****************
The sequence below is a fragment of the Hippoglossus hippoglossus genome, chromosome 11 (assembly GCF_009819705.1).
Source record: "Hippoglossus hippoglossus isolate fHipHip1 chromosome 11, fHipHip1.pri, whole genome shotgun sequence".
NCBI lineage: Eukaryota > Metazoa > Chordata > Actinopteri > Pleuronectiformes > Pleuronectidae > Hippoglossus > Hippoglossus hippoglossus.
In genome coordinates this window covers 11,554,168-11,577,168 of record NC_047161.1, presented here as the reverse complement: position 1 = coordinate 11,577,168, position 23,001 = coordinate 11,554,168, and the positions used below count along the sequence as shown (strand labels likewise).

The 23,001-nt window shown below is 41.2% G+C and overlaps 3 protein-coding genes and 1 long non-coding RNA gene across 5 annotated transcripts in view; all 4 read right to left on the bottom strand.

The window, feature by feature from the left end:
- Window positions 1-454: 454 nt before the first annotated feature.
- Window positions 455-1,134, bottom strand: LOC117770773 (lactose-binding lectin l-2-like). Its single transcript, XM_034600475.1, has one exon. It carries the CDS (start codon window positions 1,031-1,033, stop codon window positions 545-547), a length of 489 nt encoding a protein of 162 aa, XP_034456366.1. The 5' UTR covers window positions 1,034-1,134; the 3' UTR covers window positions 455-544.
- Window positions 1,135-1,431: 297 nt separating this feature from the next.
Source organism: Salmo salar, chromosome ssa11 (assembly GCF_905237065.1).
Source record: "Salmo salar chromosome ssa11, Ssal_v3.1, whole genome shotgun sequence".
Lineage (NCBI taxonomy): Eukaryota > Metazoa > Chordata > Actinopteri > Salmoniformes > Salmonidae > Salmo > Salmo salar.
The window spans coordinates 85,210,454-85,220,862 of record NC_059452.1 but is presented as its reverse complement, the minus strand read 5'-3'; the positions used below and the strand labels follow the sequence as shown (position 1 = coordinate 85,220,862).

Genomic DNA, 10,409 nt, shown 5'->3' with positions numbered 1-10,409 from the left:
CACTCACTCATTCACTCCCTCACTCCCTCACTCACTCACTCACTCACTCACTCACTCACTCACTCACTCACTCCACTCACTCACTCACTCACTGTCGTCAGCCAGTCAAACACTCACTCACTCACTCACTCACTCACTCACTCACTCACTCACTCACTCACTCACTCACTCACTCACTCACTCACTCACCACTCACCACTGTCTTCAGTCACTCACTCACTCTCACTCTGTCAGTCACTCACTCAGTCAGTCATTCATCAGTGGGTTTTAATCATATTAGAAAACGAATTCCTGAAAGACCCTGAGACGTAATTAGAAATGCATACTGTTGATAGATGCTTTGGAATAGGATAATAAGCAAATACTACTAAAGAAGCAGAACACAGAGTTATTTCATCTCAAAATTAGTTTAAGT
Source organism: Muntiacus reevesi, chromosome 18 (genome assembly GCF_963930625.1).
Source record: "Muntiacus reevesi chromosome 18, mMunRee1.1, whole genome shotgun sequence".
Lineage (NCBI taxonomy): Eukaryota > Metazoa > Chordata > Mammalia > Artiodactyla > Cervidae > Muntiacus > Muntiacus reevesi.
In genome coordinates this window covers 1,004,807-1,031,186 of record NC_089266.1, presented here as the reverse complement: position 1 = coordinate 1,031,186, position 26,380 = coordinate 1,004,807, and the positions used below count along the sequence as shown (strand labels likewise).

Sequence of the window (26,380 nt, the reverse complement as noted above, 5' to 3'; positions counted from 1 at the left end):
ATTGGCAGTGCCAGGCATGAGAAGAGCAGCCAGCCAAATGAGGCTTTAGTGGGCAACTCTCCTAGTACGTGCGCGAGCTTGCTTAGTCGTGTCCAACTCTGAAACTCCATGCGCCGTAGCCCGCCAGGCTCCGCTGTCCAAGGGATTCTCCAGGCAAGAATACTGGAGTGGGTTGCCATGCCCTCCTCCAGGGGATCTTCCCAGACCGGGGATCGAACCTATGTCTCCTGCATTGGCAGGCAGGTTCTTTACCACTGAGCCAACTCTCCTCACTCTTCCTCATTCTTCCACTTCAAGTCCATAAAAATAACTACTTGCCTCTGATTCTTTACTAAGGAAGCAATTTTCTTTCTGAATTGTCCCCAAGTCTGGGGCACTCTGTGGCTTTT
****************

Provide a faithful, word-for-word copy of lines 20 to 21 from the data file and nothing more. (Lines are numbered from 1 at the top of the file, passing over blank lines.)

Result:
Sequence of the window (26,380 nt, the reverse complement as noted above, 5' to 3'; positions counted from 1 at the left end):
ATTGGCAGTGCCAGGCATGAGAAGAGCAGCCAGCCAAATGAGGCTTTAGTGGGCAACTCTCCTAGTACGTGCGCGAGCTTGCTTAGTCGTGTCCAACTCTGAAACTCCATGCGCCGTAGCCCGCCAGGCTCCGCTGTCCAAGGGATTCTCCAGGCAAGAATACTGGAGTGGGTTGCCATGCCCTCCTCCAGGGGATCTTCCCAGACCGGGGATCGAACCTATGTCTCCTGCATTGGCAGGCAGGTTCTTTACCACTGAGCCAACTCTCCTCACTCTTCCTCATTCTTCCACTTCAAGTCCATAAAAATAACTACTTGCCTCTGATTCTTTACTAAGGAAGCAATTTTCTTTCTGAATTGTCCCCAAGTCTGGGGCACTCTGTGGCTTTT